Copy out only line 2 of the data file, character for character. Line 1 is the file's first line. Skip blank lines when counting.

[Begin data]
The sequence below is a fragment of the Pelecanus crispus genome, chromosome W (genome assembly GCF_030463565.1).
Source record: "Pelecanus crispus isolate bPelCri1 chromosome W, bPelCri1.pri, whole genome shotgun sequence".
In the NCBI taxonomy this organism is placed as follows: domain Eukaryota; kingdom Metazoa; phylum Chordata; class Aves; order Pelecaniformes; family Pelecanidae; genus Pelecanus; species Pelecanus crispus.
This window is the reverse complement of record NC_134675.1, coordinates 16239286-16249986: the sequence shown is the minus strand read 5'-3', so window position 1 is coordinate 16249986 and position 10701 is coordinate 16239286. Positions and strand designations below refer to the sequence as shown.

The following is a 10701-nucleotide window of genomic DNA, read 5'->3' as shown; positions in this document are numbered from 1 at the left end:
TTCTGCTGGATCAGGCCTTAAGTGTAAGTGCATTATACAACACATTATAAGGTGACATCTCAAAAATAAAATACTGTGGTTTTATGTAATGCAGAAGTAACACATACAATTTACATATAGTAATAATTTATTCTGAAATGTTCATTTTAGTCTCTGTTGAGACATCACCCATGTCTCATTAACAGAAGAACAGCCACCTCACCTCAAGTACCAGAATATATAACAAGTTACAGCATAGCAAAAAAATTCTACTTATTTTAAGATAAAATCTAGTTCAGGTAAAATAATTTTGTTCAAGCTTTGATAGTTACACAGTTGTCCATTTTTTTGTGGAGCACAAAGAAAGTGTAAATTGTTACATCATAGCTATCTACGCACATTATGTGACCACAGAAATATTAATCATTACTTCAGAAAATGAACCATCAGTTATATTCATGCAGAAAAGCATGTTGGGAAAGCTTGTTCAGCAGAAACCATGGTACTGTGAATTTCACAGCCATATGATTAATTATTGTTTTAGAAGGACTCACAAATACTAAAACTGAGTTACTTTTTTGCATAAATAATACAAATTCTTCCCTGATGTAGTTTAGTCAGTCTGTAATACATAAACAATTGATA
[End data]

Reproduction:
Source record: "Pelecanus crispus isolate bPelCri1 chromosome W, bPelCri1.pri, whole genome shotgun sequence".